Wednesday, November 30, 2016

The Top Ten Songs in Disney Animation.

If the animation, voice overs, and the unique storytelling of a Disney movie are its meat and bones, then the music of a Disney movie is most assuredly its nutrients. While the studio is often applauded for its revolutionary leaps and bounds in art-direction and character animation, one other area that has always seen Disney towering over other creative forces is in their music department.

Even when making their feature length entrance onto the scene amidst the gigantic early musical hits, at a time when Fred Astaire and Busby Berkeley dominated the market, Disney's unique musical talents were instantly distinguishable from their more established competitors. Even with Snow White having already laid the groundwork with its own lovely songs, I doubt anyone saw the studio becoming the powerhouse it is today, churning out film after film decade after decade of iconic and instantly catchy earworms. "From the Sherman Brothers to Kristen and Bobby Lopez, writing 'Let it Go', all these perfect musical moments." Just as their films have done, the music of Disney Animation has journeyed through endless and diverse styles of music, big and sweeping, fast-paced and vibrant, sinister and haunting, with the studio also trekking through various different genres, and enlisting an eclectic batch of musicians for every film. Whether it be Alan Menken, Elton John, Terry Gylkison, or more left-field like Sting, there's no denying that their songwriting branch and library of tunes is nothing short of untouchable. So, in celebration of my retrospective's closing, I'll be counting down my picks for The Top Ten Songs in Disney Animation.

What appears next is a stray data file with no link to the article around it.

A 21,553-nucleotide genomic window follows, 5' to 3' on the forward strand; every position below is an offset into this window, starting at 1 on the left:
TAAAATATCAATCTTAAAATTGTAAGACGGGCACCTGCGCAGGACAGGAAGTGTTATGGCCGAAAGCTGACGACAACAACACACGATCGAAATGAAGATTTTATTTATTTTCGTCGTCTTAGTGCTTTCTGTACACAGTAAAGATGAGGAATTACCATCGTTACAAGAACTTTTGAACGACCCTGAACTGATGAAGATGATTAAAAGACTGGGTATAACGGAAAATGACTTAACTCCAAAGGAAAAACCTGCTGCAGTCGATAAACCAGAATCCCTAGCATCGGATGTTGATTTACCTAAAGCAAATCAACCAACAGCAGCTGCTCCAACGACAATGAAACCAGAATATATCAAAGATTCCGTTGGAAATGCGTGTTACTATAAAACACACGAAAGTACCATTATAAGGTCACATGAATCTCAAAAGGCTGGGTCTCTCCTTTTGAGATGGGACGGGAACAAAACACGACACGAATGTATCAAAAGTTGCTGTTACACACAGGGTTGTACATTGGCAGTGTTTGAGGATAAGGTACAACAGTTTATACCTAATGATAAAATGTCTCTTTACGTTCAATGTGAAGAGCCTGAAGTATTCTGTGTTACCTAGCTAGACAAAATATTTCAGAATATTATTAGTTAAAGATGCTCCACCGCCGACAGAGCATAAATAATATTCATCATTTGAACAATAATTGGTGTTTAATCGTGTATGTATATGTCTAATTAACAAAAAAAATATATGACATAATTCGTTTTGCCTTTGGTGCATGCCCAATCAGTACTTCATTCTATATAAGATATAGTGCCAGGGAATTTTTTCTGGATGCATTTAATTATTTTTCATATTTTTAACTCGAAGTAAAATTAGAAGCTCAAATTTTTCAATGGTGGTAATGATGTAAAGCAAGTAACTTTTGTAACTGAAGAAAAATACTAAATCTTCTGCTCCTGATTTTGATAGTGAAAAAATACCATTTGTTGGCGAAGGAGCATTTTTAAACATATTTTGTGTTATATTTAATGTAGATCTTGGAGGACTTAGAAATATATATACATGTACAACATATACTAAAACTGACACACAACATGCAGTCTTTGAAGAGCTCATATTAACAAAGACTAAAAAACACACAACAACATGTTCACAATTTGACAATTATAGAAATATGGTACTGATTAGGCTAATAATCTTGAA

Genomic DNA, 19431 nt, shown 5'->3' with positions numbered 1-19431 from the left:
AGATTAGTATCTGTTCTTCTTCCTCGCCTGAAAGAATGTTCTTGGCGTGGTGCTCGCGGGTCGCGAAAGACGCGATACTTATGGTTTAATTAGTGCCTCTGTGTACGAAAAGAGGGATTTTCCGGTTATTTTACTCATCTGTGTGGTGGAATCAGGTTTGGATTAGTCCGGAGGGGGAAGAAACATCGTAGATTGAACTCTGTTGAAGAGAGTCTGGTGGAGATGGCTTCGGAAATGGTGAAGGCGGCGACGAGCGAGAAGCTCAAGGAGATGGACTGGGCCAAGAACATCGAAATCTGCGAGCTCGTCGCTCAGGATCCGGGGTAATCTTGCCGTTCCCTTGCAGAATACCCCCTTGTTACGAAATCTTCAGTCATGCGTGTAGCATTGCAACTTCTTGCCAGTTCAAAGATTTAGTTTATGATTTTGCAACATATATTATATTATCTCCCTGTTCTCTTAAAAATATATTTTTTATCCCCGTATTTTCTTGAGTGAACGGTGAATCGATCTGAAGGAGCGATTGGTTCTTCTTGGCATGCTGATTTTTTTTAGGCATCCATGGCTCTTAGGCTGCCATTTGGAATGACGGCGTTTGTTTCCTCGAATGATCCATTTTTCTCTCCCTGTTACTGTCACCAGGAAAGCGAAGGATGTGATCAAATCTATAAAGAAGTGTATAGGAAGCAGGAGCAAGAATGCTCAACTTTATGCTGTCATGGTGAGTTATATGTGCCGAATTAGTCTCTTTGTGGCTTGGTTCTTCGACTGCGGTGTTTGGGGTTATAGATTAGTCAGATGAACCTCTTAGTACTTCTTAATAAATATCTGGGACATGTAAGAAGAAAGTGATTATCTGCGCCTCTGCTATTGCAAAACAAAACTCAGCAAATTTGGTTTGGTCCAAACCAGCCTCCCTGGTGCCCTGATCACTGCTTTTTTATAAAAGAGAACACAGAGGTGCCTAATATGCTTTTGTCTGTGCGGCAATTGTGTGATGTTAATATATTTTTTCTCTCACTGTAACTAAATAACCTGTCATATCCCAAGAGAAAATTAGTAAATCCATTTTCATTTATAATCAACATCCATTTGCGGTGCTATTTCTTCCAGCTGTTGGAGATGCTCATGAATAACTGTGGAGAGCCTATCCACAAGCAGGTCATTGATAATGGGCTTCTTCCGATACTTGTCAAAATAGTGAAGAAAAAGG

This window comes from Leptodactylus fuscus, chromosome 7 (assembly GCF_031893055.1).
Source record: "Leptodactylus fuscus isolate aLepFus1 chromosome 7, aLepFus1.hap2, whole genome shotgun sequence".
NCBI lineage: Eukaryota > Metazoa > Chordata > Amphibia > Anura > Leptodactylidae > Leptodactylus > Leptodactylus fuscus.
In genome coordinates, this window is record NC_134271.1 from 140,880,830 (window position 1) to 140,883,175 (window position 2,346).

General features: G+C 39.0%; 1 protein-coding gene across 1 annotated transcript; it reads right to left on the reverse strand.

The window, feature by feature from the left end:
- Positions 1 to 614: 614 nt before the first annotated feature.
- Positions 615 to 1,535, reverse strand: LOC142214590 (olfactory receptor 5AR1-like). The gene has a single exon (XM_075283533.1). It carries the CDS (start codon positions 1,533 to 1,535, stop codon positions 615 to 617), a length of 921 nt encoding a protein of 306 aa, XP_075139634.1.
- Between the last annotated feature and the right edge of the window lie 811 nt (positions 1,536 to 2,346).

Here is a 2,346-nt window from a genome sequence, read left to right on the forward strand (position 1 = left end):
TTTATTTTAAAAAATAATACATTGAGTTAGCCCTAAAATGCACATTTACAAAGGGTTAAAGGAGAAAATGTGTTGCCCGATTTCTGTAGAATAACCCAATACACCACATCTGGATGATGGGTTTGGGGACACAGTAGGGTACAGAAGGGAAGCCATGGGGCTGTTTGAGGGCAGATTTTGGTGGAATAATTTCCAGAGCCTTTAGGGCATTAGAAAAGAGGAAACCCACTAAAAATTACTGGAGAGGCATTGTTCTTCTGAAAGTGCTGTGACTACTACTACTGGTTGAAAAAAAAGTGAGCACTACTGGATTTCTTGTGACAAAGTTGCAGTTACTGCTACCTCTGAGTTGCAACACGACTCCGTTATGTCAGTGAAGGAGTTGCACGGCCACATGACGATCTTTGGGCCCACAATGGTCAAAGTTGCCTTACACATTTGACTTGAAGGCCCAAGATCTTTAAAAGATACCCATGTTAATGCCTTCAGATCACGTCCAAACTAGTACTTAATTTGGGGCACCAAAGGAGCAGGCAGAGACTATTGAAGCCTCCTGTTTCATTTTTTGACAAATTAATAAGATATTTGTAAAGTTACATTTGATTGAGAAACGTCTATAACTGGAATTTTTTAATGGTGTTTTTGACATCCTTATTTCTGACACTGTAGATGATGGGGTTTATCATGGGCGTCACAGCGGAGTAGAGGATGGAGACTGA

I only have two rules for this list:
1) The song must have originated strictly from Disney's own Classics banner, so Pixar films such as Toy Story, or other Disney films like The Nightmare Before Christmas, do not count.
2) I will be limiting each selection to only one song per film. The reason I'm doing this is because if I didn't, 1 or 2 films would dominate 8 or 9 spots, so I've done this in order to diversify my choices. 

And before we begin, some honorable mentions:
15. "I See the Light" - Tangled
The standout moment of a gentle and heartfelt piece of comfort food viewing, and while Glenn Slater's lyricism still needs work, the accompaniment of Menken's music more than makes up for it.
14. "Bella Notte" - Lady and the Tramp
For one of the less musical-ly Silver Age Disney films, this elegant love song is beautiful both as a flawless piece of storytelling, but just as lovely a standalone listen.
13. "I'm Still Here" - Treasure Planet
Such an atypical trip into new musical roots for the studio, the risk definitely pays off with John Rzeznik's deeply felt and grungy character piece, standing out during the film's best sequence.
12. "My Funny Friend & Me" - The Emperor's New Groove
A late composition from Sting after his original songs were scrapped, this end credits tune is a fantastic and beautiful summation of the friendship between its lead characters. I especially love the epic Gospel choir that comes in near the end.
11. "Colors of the Wind" - Pocahontas
Some would criticize the song for its air of preachiness, but there's still just a powerful and affecting subtext and subtlety hidden beneath its lyrics, terrifically laid out by new Menken collaborator Stephen Schwartz.

So with those out of the way, let's get into the real top ten...

Monday, November 28, 2016

Brief thoughts on Arrival.